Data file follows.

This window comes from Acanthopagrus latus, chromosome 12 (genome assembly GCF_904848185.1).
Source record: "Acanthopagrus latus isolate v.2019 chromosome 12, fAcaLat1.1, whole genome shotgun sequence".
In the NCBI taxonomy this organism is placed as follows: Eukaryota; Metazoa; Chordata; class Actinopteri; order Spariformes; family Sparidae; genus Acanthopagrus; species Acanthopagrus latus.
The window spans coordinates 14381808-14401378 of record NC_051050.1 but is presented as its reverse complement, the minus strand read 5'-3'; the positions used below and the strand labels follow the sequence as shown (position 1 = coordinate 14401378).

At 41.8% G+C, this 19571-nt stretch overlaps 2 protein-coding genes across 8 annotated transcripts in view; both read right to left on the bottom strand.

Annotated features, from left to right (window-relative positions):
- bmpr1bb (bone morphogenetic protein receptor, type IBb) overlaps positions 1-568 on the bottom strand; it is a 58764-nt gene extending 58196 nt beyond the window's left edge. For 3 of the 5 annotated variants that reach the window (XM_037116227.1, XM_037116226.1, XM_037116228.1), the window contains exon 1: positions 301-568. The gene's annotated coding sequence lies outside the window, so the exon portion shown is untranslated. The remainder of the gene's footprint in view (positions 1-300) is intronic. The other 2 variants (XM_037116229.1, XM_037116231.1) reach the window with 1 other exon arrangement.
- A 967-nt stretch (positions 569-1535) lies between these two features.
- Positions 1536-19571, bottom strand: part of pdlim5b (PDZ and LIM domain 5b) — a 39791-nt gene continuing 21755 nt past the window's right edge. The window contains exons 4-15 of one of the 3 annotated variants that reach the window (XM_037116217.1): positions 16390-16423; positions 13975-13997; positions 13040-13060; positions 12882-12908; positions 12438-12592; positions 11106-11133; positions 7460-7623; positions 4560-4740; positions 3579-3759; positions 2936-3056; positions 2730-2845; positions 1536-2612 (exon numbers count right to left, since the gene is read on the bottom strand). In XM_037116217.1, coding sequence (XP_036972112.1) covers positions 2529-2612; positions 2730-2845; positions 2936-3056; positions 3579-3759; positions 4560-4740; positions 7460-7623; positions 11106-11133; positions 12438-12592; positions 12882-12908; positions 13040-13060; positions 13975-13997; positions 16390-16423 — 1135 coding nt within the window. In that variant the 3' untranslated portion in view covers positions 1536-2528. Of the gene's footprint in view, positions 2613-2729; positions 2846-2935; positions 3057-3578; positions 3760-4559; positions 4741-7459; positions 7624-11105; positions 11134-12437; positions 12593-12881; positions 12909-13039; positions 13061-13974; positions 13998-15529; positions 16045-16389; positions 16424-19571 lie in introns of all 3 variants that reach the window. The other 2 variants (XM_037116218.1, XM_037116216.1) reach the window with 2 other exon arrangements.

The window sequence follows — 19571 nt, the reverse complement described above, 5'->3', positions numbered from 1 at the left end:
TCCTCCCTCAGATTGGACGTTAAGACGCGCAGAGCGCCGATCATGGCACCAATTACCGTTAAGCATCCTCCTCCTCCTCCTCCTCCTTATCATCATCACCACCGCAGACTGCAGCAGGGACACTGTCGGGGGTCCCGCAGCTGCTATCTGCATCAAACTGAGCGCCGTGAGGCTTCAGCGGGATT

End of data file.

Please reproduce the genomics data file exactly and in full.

This window comes from Acanthopagrus latus, chromosome 12 (genome assembly GCF_904848185.1).
Source record: "Acanthopagrus latus isolate v.2019 chromosome 12, fAcaLat1.1, whole genome shotgun sequence".
In the NCBI taxonomy this organism is placed as follows: Eukaryota; Metazoa; Chordata; class Actinopteri; order Spariformes; family Sparidae; genus Acanthopagrus; species Acanthopagrus latus.
The window spans coordinates 14381808-14401378 of record NC_051050.1 but is presented as its reverse complement, the minus strand read 5'-3'; the positions used below and the strand labels follow the sequence as shown (position 1 = coordinate 14401378).

At 41.8% G+C, this 19571-nt stretch overlaps 2 protein-coding genes across 8 annotated transcripts in view; both read right to left on the bottom strand.

Annotated features, from left to right (window-relative positions):
- bmpr1bb (bone morphogenetic protein receptor, type IBb) overlaps positions 1-568 on the bottom strand; it is a 58764-nt gene extending 58196 nt beyond the window's left edge. For 3 of the 5 annotated variants that reach the window (XM_037116227.1, XM_037116226.1, XM_037116228.1), the window contains exon 1: positions 301-568. The gene's annotated coding sequence lies outside the window, so the exon portion shown is untranslated. The remainder of the gene's footprint in view (positions 1-300) is intronic. The other 2 variants (XM_037116229.1, XM_037116231.1) reach the window with 1 other exon arrangement.
- A 967-nt stretch (positions 569-1535) lies between these two features.
- Positions 1536-19571, bottom strand: part of pdlim5b (PDZ and LIM domain 5b) — a 39791-nt gene continuing 21755 nt past the window's right edge. The window contains exons 4-15 of one of the 3 annotated variants that reach the window (XM_037116217.1): positions 16390-16423; positions 13975-13997; positions 13040-13060; positions 12882-12908; positions 12438-12592; positions 11106-11133; positions 7460-7623; positions 4560-4740; positions 3579-3759; positions 2936-3056; positions 2730-2845; positions 1536-2612 (exon numbers count right to left, since the gene is read on the bottom strand). In XM_037116217.1, coding sequence (XP_036972112.1) covers positions 2529-2612; positions 2730-2845; positions 2936-3056; positions 3579-3759; positions 4560-4740; positions 7460-7623; positions 11106-11133; positions 12438-12592; positions 12882-12908; positions 13040-13060; positions 13975-13997; positions 16390-16423 — 1135 coding nt within the window. In that variant the 3' untranslated portion in view covers positions 1536-2528. Of the gene's footprint in view, positions 2613-2729; positions 2846-2935; positions 3057-3578; positions 3760-4559; positions 4741-7459; positions 7624-11105; positions 11134-12437; positions 12593-12881; positions 12909-13039; positions 13061-13974; positions 13998-15529; positions 16045-16389; positions 16424-19571 lie in introns of all 3 variants that reach the window. The other 2 variants (XM_037116218.1, XM_037116216.1) reach the window with 2 other exon arrangements.

The window sequence follows — 19571 nt, the reverse complement described above, 5'->3', positions numbered from 1 at the left end:
TCCTCCCTCAGATTGGACGTTAAGACGCGCAGAGCGCCGATCATGGCACCAATTACCGTTAAGCATCCTCCTCCTCCTCCTCCTCCTTATCATCATCACCACCGCAGACTGCAGCAGGGACACTGTCGGGGGTCCCGCAGCTGCTATCTGCATCAAACTGAGCGCCGTGAGGCTTCAGCGGGATT